Constant reminders that the company is in a difficult situation will never stop. Temporary duties will be permanent, you won't get a raise, and the promised changes will never come.

  • Unless the company tells you how long the difficult period will be and how you will be compensated for the overtime work, you shouldn't meet them halfway. It's important to not let the temporary critical situation become permanent.

11. "We are doing you a favor."

If the HR department presents a sick leave or a vacation as a gift, you should start to worry.

  • Don't forget that employees have rights and it's a violation of the law if those rights are taken away.

12. Changing priorities all the time

Urgent tasks become non-urgent, a working day has no plan, every hour the boss tells you to drop whatever you were doing and start doing something else — have you been in a situation like this? If you are asked to do one thing right now and something else 5 minutes later, there is no way you can work well and focus on your job. The only thing you will definitely have here is constant stress.

  • A good boss is supposed to provide an employee with a plan and the change of priorities should be an exception, not a rule. If your boss changes priorities, you should talk to them about it.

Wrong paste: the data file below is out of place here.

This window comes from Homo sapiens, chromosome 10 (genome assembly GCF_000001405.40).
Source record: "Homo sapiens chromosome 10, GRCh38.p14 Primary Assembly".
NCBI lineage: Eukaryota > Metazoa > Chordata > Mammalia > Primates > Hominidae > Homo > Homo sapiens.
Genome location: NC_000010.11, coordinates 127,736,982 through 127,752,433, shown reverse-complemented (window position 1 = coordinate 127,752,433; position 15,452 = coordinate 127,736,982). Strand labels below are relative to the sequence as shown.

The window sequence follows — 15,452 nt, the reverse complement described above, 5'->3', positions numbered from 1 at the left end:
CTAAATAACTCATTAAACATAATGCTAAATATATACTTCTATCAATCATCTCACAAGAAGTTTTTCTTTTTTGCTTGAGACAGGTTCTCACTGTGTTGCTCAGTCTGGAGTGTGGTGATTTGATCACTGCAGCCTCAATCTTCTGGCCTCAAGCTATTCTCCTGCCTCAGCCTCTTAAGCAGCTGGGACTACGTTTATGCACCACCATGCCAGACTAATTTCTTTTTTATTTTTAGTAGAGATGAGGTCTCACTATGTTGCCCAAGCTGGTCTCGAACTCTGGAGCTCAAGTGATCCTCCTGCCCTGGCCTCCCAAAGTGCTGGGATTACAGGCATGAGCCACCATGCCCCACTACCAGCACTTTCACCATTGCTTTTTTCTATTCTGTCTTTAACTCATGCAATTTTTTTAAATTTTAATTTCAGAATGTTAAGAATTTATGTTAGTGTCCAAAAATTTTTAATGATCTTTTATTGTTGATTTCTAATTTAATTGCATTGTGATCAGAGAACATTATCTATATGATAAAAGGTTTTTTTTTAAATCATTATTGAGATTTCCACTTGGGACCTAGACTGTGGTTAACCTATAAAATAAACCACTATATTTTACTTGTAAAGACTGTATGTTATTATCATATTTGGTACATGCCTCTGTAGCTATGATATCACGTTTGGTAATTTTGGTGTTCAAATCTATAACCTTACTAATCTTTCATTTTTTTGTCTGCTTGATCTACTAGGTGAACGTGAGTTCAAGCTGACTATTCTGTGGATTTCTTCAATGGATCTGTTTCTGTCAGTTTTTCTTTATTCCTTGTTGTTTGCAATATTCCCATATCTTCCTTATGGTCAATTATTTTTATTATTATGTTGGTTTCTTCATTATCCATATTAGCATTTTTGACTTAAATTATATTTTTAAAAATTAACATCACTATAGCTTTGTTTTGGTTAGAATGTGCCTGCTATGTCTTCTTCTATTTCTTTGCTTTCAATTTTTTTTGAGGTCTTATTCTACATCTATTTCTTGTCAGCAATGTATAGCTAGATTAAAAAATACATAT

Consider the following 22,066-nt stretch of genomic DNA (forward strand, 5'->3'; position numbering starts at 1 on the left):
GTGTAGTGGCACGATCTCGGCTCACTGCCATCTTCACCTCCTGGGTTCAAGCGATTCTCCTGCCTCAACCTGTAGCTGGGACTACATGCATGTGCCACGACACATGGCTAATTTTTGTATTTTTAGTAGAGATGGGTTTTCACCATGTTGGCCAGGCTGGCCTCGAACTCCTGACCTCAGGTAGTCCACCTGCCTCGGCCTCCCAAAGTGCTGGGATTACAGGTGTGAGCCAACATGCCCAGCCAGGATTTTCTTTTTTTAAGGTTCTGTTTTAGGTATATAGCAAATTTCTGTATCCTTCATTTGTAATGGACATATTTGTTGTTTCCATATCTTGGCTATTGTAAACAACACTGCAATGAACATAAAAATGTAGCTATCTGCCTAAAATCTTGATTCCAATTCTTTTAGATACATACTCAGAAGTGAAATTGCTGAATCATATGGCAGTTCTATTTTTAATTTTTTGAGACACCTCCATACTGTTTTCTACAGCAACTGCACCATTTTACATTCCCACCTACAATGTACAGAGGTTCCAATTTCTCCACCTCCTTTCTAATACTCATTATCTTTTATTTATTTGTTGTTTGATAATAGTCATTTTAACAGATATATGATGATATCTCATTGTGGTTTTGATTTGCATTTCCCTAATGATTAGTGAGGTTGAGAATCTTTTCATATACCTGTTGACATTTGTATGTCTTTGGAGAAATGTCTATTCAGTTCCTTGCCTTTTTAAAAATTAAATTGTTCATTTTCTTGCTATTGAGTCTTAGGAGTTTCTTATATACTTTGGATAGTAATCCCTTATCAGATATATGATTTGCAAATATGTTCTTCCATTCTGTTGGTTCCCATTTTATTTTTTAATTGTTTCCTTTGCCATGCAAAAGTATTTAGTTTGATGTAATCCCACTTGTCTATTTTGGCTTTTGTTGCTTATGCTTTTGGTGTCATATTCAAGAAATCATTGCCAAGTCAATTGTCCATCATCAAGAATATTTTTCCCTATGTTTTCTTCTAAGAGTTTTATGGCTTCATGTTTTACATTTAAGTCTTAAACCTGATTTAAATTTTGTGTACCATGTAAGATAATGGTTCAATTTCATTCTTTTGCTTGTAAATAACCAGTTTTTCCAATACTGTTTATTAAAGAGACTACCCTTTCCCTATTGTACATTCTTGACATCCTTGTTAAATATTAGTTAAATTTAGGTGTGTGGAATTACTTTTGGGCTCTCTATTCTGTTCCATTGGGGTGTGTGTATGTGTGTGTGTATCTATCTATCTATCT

13. Sexism

Unfortunately, sexism comes in all forms. This can be sexual harassment in the workplace, dirty jokes, comments that women aren't as smart as men, or even a difference in salaries between male and female employees.

  • Any gender discrimination causes stress and has a negative effect on an employee's self-esteem. You should protect yourself.

Almost everybody works to make a living. Some lucky people enjoy what they do, but there are many people who struggle at work. Have you ever had to deal with a difficult work situation? Share your stories with us in the comment section below!